Sarah Gamard - Delaware Online
Delaware is about to have more protections for dogs.
The Senate on Thursday afternoon passed a bill that would prevent dogs in Delaware from being tied up for more than nine hours at a time or left outside in extreme, life-threatening weather.
“Tragically, every year we hear new, heartbreaking stories about dogs being left outside in the freezing cold, overheating in the summer, or being otherwise harmed by neglect," said Sen. Stephanie Hansen, D-Middletown, one of the bill co-sponsors, in a statement after the bill passed. "Adding the kind of clear language ... will help owners pursue best practices and keep pets and people safe."
The bill by Sen. Jack Walsh, D-Stanton, first surfaced during the summer, a few weeks before lawmakers went on a six-month break. The General Assembly reconvened last week.
The bill now heads to the desk of Gov. John Carney, who signs bills into law.
Not everyone in the General Assembly likes the new rules in the bill.
“This bill goes too far when it tells a homeowner what materials they have to use when constructing a dog house,” said Sen. Bryant Richardson, R-Seaford, one of the five Republicans to vote against the bill on Thursday. “Also the time limits included in the bill make it difficult to enforce. I am also annoyed that we can spend so much time on protecting animals, yet bills protecting human lives stay locked up in committee.”
Richardson is presumably referring to two bills he’s sponsoring this year to restrict abortion access in Delaware, neither of which have gotten a floor vote this session.
Here's a breakdown of what the dog protection bill does:
No dog could be left outside and unattended when there is a hazardous weather advisory or warning from the National Weather Service OR when conditions pose a serious adverse risk to the health and safety of a dog. The definition of "outside and unattended" is "exposed to the elements for a duration of longer than 15 minutes and not in visual range and physical presence of the owner," regardless of whether they have an outdoor dog house or similar structure.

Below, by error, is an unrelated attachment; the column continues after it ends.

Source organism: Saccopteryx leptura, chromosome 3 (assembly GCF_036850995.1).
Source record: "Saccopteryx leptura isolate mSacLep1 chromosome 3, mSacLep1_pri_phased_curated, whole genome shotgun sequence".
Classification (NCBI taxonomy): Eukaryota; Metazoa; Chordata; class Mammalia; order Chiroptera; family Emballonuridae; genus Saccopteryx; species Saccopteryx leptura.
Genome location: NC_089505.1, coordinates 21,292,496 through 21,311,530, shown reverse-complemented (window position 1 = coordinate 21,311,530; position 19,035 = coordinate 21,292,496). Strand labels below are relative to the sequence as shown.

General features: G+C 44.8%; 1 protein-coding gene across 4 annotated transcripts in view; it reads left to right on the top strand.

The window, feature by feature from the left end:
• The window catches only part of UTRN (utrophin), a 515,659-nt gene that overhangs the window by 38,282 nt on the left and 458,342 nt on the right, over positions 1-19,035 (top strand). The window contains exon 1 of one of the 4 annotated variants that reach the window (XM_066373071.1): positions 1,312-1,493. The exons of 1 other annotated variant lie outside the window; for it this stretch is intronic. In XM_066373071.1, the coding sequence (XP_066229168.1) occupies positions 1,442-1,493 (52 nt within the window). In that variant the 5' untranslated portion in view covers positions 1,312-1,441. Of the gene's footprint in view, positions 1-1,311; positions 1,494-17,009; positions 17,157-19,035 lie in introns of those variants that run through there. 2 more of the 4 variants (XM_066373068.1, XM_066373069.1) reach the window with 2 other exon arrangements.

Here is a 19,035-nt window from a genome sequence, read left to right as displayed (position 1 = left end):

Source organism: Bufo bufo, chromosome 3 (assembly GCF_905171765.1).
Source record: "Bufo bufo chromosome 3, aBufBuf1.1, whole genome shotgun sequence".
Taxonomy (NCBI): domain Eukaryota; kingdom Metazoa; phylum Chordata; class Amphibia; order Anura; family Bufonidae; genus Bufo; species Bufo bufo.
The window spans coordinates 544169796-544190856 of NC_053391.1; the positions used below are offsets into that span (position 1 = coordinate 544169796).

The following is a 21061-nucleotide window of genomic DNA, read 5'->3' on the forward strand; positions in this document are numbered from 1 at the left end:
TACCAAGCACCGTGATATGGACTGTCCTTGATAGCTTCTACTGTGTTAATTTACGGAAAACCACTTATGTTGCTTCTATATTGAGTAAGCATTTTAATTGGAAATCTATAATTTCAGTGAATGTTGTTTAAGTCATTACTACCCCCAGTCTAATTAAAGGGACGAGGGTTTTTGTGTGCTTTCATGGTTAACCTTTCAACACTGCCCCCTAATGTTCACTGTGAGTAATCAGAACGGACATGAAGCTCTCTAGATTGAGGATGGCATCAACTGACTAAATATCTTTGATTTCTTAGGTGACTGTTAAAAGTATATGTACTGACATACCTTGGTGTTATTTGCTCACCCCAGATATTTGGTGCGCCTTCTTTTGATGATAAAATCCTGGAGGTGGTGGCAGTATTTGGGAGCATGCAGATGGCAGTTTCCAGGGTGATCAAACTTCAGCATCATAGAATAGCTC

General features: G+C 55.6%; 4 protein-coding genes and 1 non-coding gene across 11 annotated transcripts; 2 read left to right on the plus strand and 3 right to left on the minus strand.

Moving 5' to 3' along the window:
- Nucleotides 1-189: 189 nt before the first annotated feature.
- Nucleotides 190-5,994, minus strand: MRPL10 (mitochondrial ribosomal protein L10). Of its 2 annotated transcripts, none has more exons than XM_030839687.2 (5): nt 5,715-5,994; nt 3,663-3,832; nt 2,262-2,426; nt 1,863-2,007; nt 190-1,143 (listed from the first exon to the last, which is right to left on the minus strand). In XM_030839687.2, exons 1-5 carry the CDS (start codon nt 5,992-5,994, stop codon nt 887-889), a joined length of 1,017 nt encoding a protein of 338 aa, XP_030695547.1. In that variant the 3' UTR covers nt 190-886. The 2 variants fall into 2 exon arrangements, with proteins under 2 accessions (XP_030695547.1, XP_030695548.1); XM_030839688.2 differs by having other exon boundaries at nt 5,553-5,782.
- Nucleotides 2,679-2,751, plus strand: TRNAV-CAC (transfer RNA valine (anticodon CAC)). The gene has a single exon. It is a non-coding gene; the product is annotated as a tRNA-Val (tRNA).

The law would not apply to working dogs protecting livestock and farms as long as they have uninterrupted access to a barn or similar building.
Dogs would have to be provided access to food and water in a manner in which the contents would not freeze.
Shelters for dogs would have to be moisture-proof and windproof, as well as raised off the ground with solid, not wire, floors. They would have to be capable of preserving heat and have a flap or tarp over the entrance from Nov. 1 to March 31 or when temps are 35 degrees or lower.
Dogs couldn't be tethered for more than two hours at a time when the owner is not on the property.
Tethering a dog for nine or more consecutive hours in any 24-hour period would be considered "cruelty to animals," a serious misdemeanor or a low-level felony, unless they're on a farm. Under current law, that threshold is 18 hours.
Dog houses can no longer be made primarily of metal, and a dog can no longer be put in a shelter with just wire flooring.
Dogs can still be off-leash in a dog park or "area permitted by a governmental entity" if there's someone tending to the dog.
Dogs don't have to be on a leash if they are in a car, on their owner's property or permitted on someone else's private property. Working dogs also don't need leashes.
Under the current law, dogs who are under four months of age or who are nursing can't be tethered at all. That would not change, except if on a farm.
Owners that break the rules could be fined $100 for the first violation, $250 for the second violation and $500 for any additional violations.
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